One core focus of my research project, (my 2007 summer research) is to make structural analogs of substituted phenols to support the titanium catalysis of organic compounds. The synthesis and study of these and related ligands, (pyrrolyls, aldimines, salens, and other nitrogen/oxygen heterocycles) is a major field of organometallic chemistry. Bulky phenols and their analogs serve as highly effective ligands to support catalysis due to their sterics and electronics. I have been designing and have begun synthesizing phenol analogs using a series of aldol condensations and michael additions and other organic chemistry methodology to generate new substituted phenols. Our method is centered on the synthesis of known phenols and I have worked on the generation of four modified phenols that would represent novel compounds and could serve as ligands to enable transition metal catalysis for a broad range of chemical reactions.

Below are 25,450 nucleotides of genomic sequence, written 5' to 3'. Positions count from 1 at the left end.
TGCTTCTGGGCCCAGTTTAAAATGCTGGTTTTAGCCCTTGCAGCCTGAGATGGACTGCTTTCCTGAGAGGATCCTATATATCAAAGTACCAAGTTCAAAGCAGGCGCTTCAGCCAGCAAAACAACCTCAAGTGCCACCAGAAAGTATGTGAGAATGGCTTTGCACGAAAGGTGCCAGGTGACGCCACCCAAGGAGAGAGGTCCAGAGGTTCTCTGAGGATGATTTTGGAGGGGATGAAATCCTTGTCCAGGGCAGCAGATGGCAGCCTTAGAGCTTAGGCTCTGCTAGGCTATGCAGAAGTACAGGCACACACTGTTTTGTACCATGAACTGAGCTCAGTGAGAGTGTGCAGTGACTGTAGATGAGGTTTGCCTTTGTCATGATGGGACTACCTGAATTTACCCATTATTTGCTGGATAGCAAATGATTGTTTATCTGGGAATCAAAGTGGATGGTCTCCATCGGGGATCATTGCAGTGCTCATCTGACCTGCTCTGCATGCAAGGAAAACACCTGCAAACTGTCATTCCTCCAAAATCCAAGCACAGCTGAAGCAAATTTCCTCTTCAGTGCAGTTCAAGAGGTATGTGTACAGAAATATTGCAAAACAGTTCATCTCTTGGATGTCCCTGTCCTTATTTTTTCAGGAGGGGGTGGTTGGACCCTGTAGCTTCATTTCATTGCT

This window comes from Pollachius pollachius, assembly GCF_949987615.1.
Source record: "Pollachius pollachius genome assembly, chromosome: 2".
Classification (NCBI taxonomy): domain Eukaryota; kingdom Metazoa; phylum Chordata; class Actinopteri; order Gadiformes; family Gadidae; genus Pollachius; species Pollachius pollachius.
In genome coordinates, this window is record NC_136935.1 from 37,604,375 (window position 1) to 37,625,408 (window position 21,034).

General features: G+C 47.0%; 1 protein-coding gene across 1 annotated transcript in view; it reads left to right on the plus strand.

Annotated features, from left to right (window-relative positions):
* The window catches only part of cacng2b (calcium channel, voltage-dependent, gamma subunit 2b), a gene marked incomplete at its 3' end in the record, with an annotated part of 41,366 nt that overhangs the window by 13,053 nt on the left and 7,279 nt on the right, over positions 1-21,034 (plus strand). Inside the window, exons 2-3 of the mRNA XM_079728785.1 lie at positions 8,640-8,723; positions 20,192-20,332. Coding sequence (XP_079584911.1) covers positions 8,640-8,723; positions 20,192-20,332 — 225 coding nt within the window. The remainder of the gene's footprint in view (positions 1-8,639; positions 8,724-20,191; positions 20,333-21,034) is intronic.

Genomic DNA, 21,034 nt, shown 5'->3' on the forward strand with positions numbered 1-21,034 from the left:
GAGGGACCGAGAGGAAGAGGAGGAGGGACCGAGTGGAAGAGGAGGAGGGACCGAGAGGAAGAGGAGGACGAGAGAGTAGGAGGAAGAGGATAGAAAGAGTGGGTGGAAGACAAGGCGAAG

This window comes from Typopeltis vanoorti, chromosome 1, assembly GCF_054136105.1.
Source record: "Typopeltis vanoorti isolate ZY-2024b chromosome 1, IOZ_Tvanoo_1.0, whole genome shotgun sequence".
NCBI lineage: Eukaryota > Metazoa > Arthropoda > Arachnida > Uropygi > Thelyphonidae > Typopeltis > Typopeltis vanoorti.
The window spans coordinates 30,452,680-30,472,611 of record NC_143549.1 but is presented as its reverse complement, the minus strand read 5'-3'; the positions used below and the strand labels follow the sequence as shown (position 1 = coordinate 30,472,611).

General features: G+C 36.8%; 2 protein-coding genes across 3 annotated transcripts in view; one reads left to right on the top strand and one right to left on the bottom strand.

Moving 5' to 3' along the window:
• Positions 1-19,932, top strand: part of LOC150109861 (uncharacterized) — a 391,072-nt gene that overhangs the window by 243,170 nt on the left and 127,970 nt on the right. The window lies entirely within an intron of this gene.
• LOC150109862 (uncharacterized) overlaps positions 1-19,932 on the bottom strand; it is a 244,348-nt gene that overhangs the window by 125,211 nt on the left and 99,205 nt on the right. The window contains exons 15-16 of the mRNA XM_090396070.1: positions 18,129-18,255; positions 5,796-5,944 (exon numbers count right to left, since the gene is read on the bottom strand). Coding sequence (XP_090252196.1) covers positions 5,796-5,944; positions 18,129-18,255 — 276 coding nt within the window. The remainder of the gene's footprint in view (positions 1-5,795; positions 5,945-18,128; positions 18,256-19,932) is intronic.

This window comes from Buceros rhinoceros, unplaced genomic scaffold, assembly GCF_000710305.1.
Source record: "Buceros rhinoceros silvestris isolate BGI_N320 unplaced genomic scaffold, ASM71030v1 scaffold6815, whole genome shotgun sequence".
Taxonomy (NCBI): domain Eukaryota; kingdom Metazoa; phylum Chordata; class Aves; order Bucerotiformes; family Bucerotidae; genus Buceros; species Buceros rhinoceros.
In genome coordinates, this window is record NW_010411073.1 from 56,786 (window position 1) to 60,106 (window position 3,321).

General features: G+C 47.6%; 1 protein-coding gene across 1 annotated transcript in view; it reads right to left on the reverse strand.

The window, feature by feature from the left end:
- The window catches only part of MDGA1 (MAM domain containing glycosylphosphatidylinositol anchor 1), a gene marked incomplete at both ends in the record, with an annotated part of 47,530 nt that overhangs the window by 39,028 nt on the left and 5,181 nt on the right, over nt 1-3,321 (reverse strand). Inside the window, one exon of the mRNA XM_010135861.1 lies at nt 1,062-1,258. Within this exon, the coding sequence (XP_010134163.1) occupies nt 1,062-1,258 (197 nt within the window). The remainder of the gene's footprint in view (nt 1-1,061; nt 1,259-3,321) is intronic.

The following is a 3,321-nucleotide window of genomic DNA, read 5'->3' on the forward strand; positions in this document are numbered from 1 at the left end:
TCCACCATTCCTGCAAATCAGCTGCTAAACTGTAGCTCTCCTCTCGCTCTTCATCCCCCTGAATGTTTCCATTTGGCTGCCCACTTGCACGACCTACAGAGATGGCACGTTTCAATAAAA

My second core focus has been to develop known and novel phenol compounds to serve as catalysts for a specific type of hydroamination reaction. In my current honors thesis work I am exploring the usage of titanium phenoxide catalyzed intra-molecular hydroaminations of amino alkenes. My progress on phenoxide ligand synthesis, intra-molecular hydroaminations, and their planned combination represent my ongoing exploration of these three phases that has evolved over the last 3 years of my collaborative undergraduate research with Professor Waratuke and my fellow group members. This paper serves as a preliminary report of our work and the prospective of my senior thesis, (Spring 2008).
Synthesis of Phenoxides with Pendant Amines and Catalytic Intramolecular Hydroaminations.
Undergraduate Review, 4, 71-78.
Available at: http://vc.bridgew.edu/undergrad_rev/vol4/iss1/15
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